Australia's favourite food blogger, Not Quite Nigella, aka Lorraine Elliott, visits Rotorua and discovers an intriguing variation on a famous dessert.
Rotorua is a town of 70,000 residents but its leading industry is tourism so there are plenty of places to eat out. And one such place is The Regent.
When I step into The Regent the room is decorated in this chic combination of black and white colours. The owners’ aim was to make it a hotel that they wanted to stay in. There is an outdoor area with a pool and even though it isn’t chilly we take a seat indoors.
The Regent Room houses the restaurant and cocktail bar and there are bone china fixtures on the walls, French-style sofas and an indoor/outdoor fireplace.
We’re having problems deciding what to eat. I want to try anything local so after a while Kathy and I choose a few things while keeping an eye out for the rocky road pavlova on the dessert menu. I know that servings in New Zealand tend to be on the generous side but you can’t help but taste a few things can you?
The crispy fried squid is very lightly coated and deep fried and is tender and sprinkled with black sesame seeds. The salad it is sitting on is made up of coriander, mint and lettuce mix with a chilli and palm sugar dressing that is a little too much on the sweet side for me, although I’m really liking the fact that there is a good punch of spicy chilli.
The mussels are plentiful, not too chewy, and come with a creamy, rich and well-spiced coconut broth that is mild on the heat.
The mushroom and potato croquettes are very soft and barely survive the transport from serving plate to share plate. They are part of the tapas menu which ranges from edamame beans, garlic prawns, braised chickpeas with chorizo and stuffed mussels. The croquettes are quite different to the tapas ones you find in Sydney with the fine breadcrumbs and tightly packed filling. The outside is made up of very crispy panko breadcrumbs and the filling reminds me of mushroom soup with pieces of mushroom and a thick mushroom sauce.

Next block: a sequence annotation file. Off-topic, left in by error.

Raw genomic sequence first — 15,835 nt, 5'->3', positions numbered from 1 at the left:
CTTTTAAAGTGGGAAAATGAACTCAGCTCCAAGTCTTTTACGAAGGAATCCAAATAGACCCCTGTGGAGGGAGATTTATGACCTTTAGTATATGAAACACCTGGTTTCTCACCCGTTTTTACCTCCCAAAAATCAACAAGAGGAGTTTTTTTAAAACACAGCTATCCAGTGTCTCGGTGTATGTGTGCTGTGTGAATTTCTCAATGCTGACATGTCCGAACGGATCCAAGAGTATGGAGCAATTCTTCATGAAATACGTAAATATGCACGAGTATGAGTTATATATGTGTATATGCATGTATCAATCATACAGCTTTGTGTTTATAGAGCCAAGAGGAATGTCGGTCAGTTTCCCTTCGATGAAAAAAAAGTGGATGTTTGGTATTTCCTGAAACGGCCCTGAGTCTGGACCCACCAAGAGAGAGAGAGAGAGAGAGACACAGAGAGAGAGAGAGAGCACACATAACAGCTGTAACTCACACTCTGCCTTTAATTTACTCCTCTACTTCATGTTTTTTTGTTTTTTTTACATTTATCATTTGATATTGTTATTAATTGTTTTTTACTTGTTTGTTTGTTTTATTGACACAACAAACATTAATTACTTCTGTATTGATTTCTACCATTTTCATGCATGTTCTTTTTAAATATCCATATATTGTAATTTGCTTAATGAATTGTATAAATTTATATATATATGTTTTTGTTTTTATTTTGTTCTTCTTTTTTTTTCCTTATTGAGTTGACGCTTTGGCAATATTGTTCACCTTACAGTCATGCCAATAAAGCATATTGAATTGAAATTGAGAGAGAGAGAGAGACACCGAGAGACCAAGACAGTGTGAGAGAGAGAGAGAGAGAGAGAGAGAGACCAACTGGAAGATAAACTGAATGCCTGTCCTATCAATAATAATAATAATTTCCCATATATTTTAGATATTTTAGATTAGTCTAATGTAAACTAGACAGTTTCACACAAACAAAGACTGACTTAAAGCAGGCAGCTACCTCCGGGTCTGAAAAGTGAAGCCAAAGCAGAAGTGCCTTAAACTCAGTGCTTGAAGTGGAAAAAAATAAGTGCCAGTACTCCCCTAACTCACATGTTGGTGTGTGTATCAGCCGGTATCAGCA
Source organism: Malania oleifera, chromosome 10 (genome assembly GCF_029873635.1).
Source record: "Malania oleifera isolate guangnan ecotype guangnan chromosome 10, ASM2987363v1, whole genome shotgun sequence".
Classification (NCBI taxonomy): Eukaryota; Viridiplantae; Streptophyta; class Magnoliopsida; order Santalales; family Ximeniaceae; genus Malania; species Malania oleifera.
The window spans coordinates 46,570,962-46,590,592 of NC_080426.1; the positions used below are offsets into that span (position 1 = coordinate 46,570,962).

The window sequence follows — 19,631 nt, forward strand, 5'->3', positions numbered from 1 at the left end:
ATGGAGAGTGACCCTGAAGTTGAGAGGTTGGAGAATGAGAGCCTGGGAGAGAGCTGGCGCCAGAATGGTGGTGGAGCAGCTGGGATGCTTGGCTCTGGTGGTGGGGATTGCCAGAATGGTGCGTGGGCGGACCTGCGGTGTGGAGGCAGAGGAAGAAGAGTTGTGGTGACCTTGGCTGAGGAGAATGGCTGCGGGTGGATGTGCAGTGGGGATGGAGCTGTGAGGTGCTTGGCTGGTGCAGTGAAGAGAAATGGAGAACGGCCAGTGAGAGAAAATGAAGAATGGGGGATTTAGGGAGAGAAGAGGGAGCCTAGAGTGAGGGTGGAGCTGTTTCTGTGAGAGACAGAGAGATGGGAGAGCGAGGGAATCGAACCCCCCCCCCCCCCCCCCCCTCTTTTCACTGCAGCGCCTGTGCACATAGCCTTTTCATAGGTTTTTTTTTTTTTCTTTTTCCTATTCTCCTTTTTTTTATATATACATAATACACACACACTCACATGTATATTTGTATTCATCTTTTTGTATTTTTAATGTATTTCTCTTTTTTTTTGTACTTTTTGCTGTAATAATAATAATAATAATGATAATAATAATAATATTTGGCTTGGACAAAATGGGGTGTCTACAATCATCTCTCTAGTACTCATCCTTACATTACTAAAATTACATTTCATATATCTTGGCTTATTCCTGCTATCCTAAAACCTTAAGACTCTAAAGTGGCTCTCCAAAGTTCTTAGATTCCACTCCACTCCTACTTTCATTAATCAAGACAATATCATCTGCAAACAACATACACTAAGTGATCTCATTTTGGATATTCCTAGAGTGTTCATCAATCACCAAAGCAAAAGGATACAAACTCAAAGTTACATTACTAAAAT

I mentioned they do generous serves, right? The antipasto plate was meant for two people, but I would think could serve four as an appetiser. There are a range of New Zealand cheeses from boutique companies like Pakari Aged Cheddar (a favourite) and Kikorangi Blue Cheese. The latter is a medium blue cheese, not too mild but not enough to send you declaring that you’re not a blue cheese lover. There is also a New Zealand Mainland creamy Camembert which is a supermarket cheese and is served slightly colder than I like.
There is also a range of homemade items like the prosciutto and salami, kawakawa ciabatta, fig jam, chilli jam with a real bite to it, horopito butter and walnut and poppyseed cream crackers and grapes. The fig jam and the chilli jam are standouts and the crackers are excellent. The horopito is a native pepper and the kawakawa is a slightly bitter leaf with useful medicinal properties.
We just have enough time for dessert and what a dessert it is! The rhubarb crumble topping looks thin and at first I think there isn’t enough, but it is so buttery and crunchy that all is forgiven once you take a spoonful. And the ice cream? It’s a pohutukawa honey, which is a mild honey and this ice cream is by Kapiti who are known for their cheeses and ice creams and it is absolutely divine. Is it possible to marry an ice cream? Watch me try.
Finally, the rocky road pavlova looks nothing like what we had expected. It’s filled with a chocolate centre coated in egg white and crushed nuts and whilst it has all of the rocky road components, it ends up, curiously, reminding us of those sweet cakes that your mum used to buy at the supermarket when you were little.
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